Thank you for your reference of me but I'm sure there are others more experienced into putting this information into format as you desire. Most of my experience has been in actual fabrication, less so in communicating that information.
While K factor is a regular topic here I am actually a numbers guy. I use charts from actual bends that were tested from actual bends. We typically used a router or work sheet that follows the job to indicate what values in the form of bend deductions and allowances as well as bend radii were used to program the job. If the benders were unable to obtain those values it was a programming error.
Our benders would verify the values and 'complain' when the weren't correct or when, over time, the material thickness varied so much that it affected the standard values. It was easy for the programming department to change those values because we used a programming system that allowed for variables. Those variables were the bend deductions and allowances.
If your discussion pertains to production outside or by a vendor to whom you would provide a print you need not be concerned with the 'correct' values and K factor is a 'quick' option. In some cases we have provided flats for reference only and these would only have outside dimensions marked "For Reference Only" on the print. Those outside dimensions allowed for quicker quoting and most likely nothing else.
When I contracted or worked for fabricators it was important that flats generated by SW would able to be directly imported into programming systems but when I contracted it wasn't considered.
I could offer some charts but they were 'our' charts, proven for use in our bending departments. I'll bookmark this discussion and hope that someone comes along to help.
Thanks Bernie Daraz
I have been sending the vendor PDF's of drawing and step file of finished part. They opened step file in inventor, created flat pattern, internal drawings etc. This worked great from my point of view. However, in an effort to reduce lead time, our vendor asked us to provide dxf of flat patterns, fully dimension-ed drawings with all bends called out etc. They provided us with the k-factors to use for specific materials/ thickness/ radii etc.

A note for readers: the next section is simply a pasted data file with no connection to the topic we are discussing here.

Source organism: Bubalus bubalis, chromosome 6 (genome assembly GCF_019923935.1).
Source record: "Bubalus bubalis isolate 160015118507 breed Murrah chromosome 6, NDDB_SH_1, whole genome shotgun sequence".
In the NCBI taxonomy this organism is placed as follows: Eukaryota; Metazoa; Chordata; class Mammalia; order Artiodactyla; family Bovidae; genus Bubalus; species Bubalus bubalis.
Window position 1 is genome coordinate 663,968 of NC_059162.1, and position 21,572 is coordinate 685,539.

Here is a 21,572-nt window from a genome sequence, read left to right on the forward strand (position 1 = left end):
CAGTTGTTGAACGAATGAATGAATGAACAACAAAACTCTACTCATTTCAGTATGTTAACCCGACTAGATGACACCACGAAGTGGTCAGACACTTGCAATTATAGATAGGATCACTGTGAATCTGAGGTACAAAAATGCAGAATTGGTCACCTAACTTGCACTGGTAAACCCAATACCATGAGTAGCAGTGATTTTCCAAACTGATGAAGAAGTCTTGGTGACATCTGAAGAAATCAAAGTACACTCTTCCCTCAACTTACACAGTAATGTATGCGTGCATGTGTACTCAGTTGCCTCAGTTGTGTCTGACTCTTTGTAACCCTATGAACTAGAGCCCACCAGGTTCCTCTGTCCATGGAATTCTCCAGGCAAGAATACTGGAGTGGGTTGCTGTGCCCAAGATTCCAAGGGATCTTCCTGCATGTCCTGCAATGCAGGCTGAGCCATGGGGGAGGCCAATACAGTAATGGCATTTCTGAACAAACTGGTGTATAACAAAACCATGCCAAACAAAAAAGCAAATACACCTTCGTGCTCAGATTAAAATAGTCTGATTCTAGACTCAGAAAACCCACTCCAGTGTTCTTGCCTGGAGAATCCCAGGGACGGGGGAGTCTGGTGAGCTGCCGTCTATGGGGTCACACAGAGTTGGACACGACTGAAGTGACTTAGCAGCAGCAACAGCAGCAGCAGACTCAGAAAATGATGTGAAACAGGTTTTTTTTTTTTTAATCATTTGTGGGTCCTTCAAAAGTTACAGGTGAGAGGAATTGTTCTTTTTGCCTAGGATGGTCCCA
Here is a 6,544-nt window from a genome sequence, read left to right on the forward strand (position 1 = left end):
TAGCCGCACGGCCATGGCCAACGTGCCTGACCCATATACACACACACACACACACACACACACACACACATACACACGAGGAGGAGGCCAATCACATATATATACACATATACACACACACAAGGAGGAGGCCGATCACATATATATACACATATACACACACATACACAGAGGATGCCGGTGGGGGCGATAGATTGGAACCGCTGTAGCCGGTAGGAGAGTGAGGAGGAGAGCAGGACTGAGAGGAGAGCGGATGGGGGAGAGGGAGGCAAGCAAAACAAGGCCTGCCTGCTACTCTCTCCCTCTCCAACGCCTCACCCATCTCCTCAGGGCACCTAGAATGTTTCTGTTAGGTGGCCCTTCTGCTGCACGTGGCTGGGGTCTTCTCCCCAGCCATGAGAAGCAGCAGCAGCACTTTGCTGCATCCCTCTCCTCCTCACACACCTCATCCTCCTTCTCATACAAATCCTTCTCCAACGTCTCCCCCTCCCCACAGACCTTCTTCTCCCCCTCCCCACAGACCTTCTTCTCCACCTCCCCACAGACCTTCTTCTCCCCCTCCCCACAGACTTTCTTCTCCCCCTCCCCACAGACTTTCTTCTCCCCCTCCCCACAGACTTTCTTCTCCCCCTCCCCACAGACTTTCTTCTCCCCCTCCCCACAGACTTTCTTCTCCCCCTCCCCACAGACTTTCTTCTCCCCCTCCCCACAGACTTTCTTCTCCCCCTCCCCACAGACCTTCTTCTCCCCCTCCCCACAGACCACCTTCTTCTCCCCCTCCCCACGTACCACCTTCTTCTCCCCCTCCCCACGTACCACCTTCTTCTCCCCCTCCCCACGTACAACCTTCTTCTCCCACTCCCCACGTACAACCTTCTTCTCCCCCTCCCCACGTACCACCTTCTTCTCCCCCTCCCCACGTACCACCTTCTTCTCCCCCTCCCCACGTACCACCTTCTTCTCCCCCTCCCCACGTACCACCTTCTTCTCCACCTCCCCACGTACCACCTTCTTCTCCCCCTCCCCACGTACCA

I've added bend allowance as a note on the drawing, but was hoping to add k-factor so the vendor can do a quick check and see if we used the correct value for each situation.
I think I can probably reverse calculate the k-factor from bend allowance, thickness, radius, angle. I was just hoping someone knew a secret trick to make it a bit easier....
Our company is working on acquiring a brake, cutting equipment etc, so I'll keep what you said re charts in mind. I've found that a a bend deduction gauge table is a great way to store all that info, and also easy to maintain as bend deduction is so easy to measure/ calculate.
Thanks again - I'll leave this as un-answered in hopes that someone has the secret to calling out k-factor....
Chad,, Like Bernie (brothers in sheet metal) I rarely use a straight out k-factor unless I use it in a bend deduction formula but, as Bernie says it is a common topic here on the forum. I may not be understanding your question as you meant it to be understood. Are you looking for a table that displays both k-factor and bend allowance?.